Gasoline prices are high and rising. Anecdotally, they seem to be increasing at the pump by the hour. And indeed, in nominal terms they are now the highest they have ever been in the US (this is true with both the AAA daily price level and the EIA weekly price level). At over $4.10 per gallon, the price now exceeds the peaks briefly hit in 2008, 2011, and 2012. And it’s looking like this peak might not be so brief.
But we all know you can’t compare nominal dollars over long periods of time. We need some context for this price! Plenty of news stories provide what they think is the right context: adjust it for inflation! For example, USA Today reports that today’s price “would come to around $5.25 today when adjusted for inflation.”
$5.25: that’s a pretty concrete number. But it’s not really useful. OK, so clearly that’s higher than the current price, about 20% higher in fact. Still, it doesn’t really give us the right context.
As I argued in a previous post on housing costs, inflation adjustments aren’t always the best way to contextualize a historical number. Yes, when you want to compare income or wages over time, it’s good to adjust for inflation. It’s necessary, in fact. And a good economist will always do that.
However, when comparing particular prices over time, it doesn’t really make sense to adjust for other prices. All you are really saying is “if the price of gasoline increased at the same rate as the average price level, here’s what it would be.” Perhaps slightly useful, but it doesn’t really get at the thing we’re really try to address: is gasoline more or less affordable than in the past?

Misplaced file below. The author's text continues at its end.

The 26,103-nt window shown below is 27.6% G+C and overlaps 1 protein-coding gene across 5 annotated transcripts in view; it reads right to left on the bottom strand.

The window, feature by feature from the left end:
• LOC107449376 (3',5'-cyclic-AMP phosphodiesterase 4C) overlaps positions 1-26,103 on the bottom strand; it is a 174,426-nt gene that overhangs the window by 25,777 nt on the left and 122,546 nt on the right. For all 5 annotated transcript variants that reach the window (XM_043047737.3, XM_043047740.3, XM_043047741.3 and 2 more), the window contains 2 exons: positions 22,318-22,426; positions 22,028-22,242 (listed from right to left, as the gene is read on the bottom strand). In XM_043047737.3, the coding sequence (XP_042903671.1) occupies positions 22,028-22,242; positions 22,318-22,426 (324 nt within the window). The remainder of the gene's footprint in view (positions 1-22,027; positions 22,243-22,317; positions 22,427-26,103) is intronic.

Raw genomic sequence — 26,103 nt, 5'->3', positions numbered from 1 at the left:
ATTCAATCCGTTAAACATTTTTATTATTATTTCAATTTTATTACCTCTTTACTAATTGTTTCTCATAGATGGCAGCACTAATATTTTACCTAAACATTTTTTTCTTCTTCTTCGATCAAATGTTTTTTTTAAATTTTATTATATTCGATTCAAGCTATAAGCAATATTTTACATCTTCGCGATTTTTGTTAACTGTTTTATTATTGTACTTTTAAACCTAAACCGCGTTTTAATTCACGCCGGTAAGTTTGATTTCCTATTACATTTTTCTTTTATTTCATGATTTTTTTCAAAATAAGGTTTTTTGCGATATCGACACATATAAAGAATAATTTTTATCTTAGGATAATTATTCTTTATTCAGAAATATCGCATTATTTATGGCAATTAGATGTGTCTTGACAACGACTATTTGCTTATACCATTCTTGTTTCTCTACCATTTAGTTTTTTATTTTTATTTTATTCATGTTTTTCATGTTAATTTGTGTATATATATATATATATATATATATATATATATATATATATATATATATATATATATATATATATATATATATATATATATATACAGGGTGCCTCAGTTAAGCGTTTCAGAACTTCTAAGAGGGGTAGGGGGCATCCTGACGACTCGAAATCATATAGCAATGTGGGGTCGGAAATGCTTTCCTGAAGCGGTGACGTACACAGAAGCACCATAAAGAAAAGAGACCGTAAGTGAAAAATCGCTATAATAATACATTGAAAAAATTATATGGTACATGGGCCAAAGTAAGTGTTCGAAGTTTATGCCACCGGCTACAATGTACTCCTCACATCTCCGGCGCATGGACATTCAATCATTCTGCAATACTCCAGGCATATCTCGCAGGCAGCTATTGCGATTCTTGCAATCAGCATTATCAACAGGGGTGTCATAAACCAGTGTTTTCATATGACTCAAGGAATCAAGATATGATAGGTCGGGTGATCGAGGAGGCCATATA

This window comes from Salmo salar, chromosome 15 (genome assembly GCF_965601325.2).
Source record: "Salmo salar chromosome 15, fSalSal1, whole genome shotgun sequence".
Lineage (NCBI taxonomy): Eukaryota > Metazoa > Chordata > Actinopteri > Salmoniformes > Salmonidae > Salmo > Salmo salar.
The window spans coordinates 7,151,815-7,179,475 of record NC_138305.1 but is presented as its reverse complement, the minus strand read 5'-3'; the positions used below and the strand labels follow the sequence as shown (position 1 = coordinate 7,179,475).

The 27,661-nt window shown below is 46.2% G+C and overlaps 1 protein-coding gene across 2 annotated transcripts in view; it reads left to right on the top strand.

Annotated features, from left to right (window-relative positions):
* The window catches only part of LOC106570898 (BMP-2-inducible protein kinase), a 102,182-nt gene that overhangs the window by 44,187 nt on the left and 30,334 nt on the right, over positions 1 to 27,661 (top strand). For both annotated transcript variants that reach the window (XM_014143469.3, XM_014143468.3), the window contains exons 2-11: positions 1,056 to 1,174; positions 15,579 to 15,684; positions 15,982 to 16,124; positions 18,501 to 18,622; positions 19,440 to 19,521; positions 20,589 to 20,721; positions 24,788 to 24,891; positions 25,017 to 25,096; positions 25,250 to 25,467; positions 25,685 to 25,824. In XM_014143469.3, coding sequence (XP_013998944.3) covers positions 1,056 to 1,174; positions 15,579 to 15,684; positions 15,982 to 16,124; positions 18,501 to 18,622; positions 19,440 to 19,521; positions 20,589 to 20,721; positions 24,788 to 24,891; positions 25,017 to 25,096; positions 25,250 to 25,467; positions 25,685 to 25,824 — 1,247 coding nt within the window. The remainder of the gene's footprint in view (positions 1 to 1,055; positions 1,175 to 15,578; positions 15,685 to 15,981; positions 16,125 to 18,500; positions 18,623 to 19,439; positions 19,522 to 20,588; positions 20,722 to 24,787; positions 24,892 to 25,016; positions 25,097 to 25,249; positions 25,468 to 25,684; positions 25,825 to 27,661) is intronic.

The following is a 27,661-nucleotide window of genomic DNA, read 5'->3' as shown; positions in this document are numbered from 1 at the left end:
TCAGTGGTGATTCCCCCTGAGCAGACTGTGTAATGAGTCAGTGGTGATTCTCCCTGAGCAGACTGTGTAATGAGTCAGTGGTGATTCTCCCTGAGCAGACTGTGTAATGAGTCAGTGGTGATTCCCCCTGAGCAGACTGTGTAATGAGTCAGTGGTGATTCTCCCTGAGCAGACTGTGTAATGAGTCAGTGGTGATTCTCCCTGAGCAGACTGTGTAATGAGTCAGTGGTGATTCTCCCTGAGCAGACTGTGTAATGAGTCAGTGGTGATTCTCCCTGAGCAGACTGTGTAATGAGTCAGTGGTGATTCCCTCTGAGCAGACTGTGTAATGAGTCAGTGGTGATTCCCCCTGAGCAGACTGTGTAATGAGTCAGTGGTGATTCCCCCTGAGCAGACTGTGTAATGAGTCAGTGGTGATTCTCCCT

The best approach is to adjust the prices for changes in wages or income. Which measure of wages or income you choose is important, but it’s the best adjustment to make. No need to make any inflation adjustments, are worrying about whether the index you choose is properly accounting for quality changes, substitution effects, etc. If you want to know how affordable something is, compare it to income.
Here’s what I think is the best simple comparison for gasoline, which I’ll explain it below. In short, it tells us how many minutes the average worker would need to work to purchase one gallon of gasoline.
Since the price of gasoline is rising sharply every day lately, my chart will surely be out of date very soon. But right now, it’s the most current data I could provide with a comparable historical series: EIA weekly data current through March 7th, 2022 (Monday). We can see that at current prices, it takes about 9 minutes of work at the average wage to purchase a gallon of gasoline. At the peak in 2008, it took over 13 minutes of work to purchase a gallon, and it fluctuated between 10 and 12 minutes of work for much of 2011-2014.
Now none of this is to say that gasoline prices aren’t putting a real squeeze on some household budgets. This would be especially true of workers that aren’t able to get as many hours of work as in the past, since I’m just using an hourly wage to do the calculation. Furthermore, the very sharp increase in a short period of time can be challenging for household budgets even if it is still below some past historical level. Notice that the “minutes of work cost” has roughly doubled since the lows of early 2020, and is significantly higher than 2015-2019.
Still, with all this we can come up with a comparable gasoline price that would roughly equate to the peaks of 2008: about $6 per gallon ($6.079 to be precise). That’s how high gasoline prices in the US would need to go before we are at same cost in terms of the average worker’s time to purchase a gallon of gasoline. Alternatively, if gasoline gets to $5 per gallon, we’d roughly be in the range that persisted for much of 2011-2014.